Harmon’s Histories: Tales of whiskey-freezing cold from Montana weather history
By Jim Harmon/Missoula Current
Blowing and drifting snow. Severe wind chills. What a week in western Montana.
We have to go back in our own previous reporting from 2017, and way back in the record books and newspaper reports (1875, 1888, 1897 and 1899) to find anything comparable.
J.P. Reinhard of Missoula claimed 1875 was the worst cold snap ever. He recorded 88 degrees below zero on “a mercurial thermometer,” adding: “A whole lot of rot-gut whisky (sic) froze and formed a sort of mush.”
1888 was another contender for bad winters. Missoula hit minus 42 on January 16; Boise, minus 28.
Stevensville was far colder, possibly as low as minus 62 (although the exact temperature was an approximation). The Missoula Times newspaper reported, "The mercury went down below minus 48, the last figure on the thermometer, and George Buck, by taking a two-foot rule ... calculated that it was minus 62."
Based on an assumption that the instrument in question was a "spirit thermometer," the paper speculated, "Such being the case, a careful measurement below the lowest notch ... might not be far away from the correct record."
The Great Falls Tribune carried a report from Belgrade indicating a similar spirit thermometer there recorded minus 60. The paper added, "Cattle on the ranges are suffering terribly from the prolonged cold. Trains experience great difficulty in moving, even with double-headers. No attempt is being made to move freight trains."
In fact, the blizzard stopped all freight trains from the east arriving in Montana for more than two weeks.
The Philipsburg Mail reported, "A Chinaman, who started to walk from Black Pine to Philipsburg, a distance of 12 miles, was found frozen to death in Henrich Poge's pasture, below town."
Commenting on the demoralizing effects of the cold snap, the Miles City Daily Yellowstone Journal declared, "The difference between nothing below and forty below was apparent last night."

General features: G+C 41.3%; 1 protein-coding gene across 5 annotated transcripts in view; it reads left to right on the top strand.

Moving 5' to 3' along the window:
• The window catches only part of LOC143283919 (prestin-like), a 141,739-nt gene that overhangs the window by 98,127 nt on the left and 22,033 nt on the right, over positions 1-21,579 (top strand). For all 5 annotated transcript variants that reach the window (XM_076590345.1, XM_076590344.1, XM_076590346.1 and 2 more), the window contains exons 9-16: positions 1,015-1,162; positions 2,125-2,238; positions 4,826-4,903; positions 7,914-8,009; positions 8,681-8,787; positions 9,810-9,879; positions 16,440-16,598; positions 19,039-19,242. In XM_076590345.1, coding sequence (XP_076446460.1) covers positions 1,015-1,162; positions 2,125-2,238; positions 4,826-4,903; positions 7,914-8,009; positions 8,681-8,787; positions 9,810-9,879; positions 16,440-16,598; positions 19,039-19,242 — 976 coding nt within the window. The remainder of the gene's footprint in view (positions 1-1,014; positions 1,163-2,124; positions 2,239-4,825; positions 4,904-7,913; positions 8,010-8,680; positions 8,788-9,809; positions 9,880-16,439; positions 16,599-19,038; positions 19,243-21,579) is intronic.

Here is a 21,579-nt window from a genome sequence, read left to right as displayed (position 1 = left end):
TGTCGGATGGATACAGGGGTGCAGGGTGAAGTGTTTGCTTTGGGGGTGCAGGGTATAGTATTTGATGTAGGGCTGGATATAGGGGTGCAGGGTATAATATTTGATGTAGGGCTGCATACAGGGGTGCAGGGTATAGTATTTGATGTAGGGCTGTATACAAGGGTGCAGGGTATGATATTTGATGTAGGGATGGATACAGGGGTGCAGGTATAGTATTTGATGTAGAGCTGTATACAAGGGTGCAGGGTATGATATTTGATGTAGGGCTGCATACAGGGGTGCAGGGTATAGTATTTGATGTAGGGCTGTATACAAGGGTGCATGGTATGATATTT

On February 24, 1888, the Billings Gazette reported, "Mrs. Robert Lee, wife of a well known ranchman in Wyoming," went out in search of her husband, "when she was overcome by the extreme cold and was frozen to death."
Earlier that same month, when the temperature hit 28 below in Butte, Fat Jack, a well-known hackman, was quoted as saying: "There might have been others just as bad but I don't think that any of them were any more intense than this. This is a stayer and no josh."
Nearly a decade later, in late January 1897, Butte was enjoying "the balmy breezes of summer," when it was hit with a storm moving out of "the wilds of Dakota." The Anaconda Standard reported the temperature fell by 10 degrees every hour, until it was well below zero.
It caught folks unprepared, "before a man could hunt up his discarded overcoat or get it out of the pawn shop."
The paper characterized the temperature change as "probably the quickest and most unexpected that the city has ever experienced, and it caused the old timers to make some new marks in their memorandum books."
Two years later, the Anaconda Standard, reporting on 1899’s storm, noted the precautions taken by stage drivers to protect against the cold. "The driver starts in by clothing himself with two suits of the heaviest underwear he can buy on the market. Over this comes a suit of Mackinaws. He adds a suit of ordinary woolen clothes and the rest is a matter of personal taste.
"A heavy sweater, a flannel shirt, an extra vest, a leather coat do for the chest. Over all comes a long coat of buffalo skin, coon skin or goat, or of heavy canvas well lined with sheepskin and blanket cloth.
"Unlike a woman, the up-to-date stage driver wears his corsets outside. This is merely a broad band of leather with straps ... this goes around the body between the hips and the armpits and serves a double purpose – it keeps the clothes gathered in a bunch and shuts out the wind, and it also prevents the top rail of the seat from wearing out the driver's coat."
The paper, noting it was not particularly "pretty," described foot protection as "light shoes protected by high-topped overshoes (covered with) gunny sacks extending well up toward the knees."
On the positive side, the ice houses were packed for the following summer. Many warehouse operators began seeking additional sites for more storage.
We’ll have to wait to see, once all the data is in, how this arctic outbreak ranks in the annals of weather history. Meantime, the following warm-up is much appreciated.
Jim Harmon is a longtime Missoula news broadcaster, now retired, who writes a weekly history column for Missoula Current. You can contact Jim at email@example.com. His best-selling book, “The Sneakin’est Man That Ever Was,” a collection of 46 vignettes of Western Montana history, is available at harmonshistories.com.